Political jiu-jitsu against Indonesian repression: studying lower-profile nonviolent resistanceFaculty of Arts - Papers (Archive)
AbstractMost case studies of nonviolent action have focussed on prominent instances of open resistance to repression, especially successful resistance. Additional insight into the dynamics of nonviolent action can be gained by studying cases when resistance has been less widespread, less visible or less effective. The value of looking at such cases is illustrated by an examination of the toppling of Indonesian President Suharto in 1998 -- a prominent and successful exercise of nonviolent action -- and, for comparison, the Indonesian anticommunist massacres from 1965-1966 and repression in East Timor in the decade from 1975, two cases where nonviolent resistance was less visible and less effective. These cases reaffirm the crucial role of political jiu-jitsu, namely the process by which repression can stimulate greater support for the resistance.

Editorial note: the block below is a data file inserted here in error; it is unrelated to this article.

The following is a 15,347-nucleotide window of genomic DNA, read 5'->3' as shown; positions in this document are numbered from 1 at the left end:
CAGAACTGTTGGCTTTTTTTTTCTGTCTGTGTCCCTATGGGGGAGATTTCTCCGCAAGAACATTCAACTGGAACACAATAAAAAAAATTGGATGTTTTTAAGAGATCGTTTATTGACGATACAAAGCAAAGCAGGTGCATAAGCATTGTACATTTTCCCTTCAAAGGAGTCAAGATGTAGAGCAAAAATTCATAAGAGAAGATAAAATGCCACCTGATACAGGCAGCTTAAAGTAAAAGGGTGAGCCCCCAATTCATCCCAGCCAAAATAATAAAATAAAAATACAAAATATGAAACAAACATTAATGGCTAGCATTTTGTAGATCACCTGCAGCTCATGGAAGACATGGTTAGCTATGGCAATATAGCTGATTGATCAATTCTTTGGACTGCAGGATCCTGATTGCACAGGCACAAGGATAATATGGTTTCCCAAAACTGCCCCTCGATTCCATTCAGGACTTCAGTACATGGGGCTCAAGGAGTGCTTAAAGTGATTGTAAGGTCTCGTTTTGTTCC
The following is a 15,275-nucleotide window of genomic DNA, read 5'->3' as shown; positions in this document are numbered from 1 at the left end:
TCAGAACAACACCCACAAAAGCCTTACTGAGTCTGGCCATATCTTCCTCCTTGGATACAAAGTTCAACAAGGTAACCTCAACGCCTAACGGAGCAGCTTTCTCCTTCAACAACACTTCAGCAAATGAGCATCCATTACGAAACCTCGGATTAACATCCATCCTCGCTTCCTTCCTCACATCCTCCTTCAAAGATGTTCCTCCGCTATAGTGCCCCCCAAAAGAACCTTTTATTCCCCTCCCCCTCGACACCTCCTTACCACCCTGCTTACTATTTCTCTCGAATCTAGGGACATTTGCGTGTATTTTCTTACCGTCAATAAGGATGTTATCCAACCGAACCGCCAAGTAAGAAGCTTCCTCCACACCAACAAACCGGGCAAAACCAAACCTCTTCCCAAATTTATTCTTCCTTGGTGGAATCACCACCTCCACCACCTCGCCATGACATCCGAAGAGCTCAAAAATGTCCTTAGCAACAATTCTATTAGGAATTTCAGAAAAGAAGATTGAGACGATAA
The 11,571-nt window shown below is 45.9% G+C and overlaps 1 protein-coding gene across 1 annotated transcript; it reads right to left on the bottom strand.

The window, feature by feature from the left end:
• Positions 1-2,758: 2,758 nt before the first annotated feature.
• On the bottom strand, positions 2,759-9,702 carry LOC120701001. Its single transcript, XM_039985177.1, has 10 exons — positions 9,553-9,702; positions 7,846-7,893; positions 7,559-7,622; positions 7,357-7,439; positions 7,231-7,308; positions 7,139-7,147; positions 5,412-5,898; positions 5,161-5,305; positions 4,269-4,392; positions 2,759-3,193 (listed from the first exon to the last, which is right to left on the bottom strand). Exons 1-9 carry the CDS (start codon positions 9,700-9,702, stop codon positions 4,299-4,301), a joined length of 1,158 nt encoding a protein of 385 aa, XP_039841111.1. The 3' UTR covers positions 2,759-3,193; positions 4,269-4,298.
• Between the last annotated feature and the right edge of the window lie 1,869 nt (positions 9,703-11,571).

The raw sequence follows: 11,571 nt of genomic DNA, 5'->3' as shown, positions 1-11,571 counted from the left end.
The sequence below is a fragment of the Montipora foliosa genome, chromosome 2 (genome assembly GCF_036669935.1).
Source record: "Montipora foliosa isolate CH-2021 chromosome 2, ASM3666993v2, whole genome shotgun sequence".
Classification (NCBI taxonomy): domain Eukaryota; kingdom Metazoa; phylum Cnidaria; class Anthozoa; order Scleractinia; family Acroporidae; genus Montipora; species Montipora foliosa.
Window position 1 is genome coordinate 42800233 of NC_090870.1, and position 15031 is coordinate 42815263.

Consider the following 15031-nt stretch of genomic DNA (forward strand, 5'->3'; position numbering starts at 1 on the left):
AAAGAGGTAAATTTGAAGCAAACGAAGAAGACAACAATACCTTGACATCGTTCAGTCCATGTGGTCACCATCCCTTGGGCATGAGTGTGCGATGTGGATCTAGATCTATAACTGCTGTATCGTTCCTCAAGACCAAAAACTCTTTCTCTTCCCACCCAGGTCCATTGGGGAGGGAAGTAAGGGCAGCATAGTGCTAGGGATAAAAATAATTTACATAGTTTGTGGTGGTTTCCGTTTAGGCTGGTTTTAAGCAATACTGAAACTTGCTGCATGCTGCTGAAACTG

Citation InformationBrian Martin, W. Varney and Adrian Vickers. "Political jiu-jitsu against Indonesian repression: studying lower-profile nonviolent resistance" (2001)
Available at: http://works.bepress.com/bmartin/1/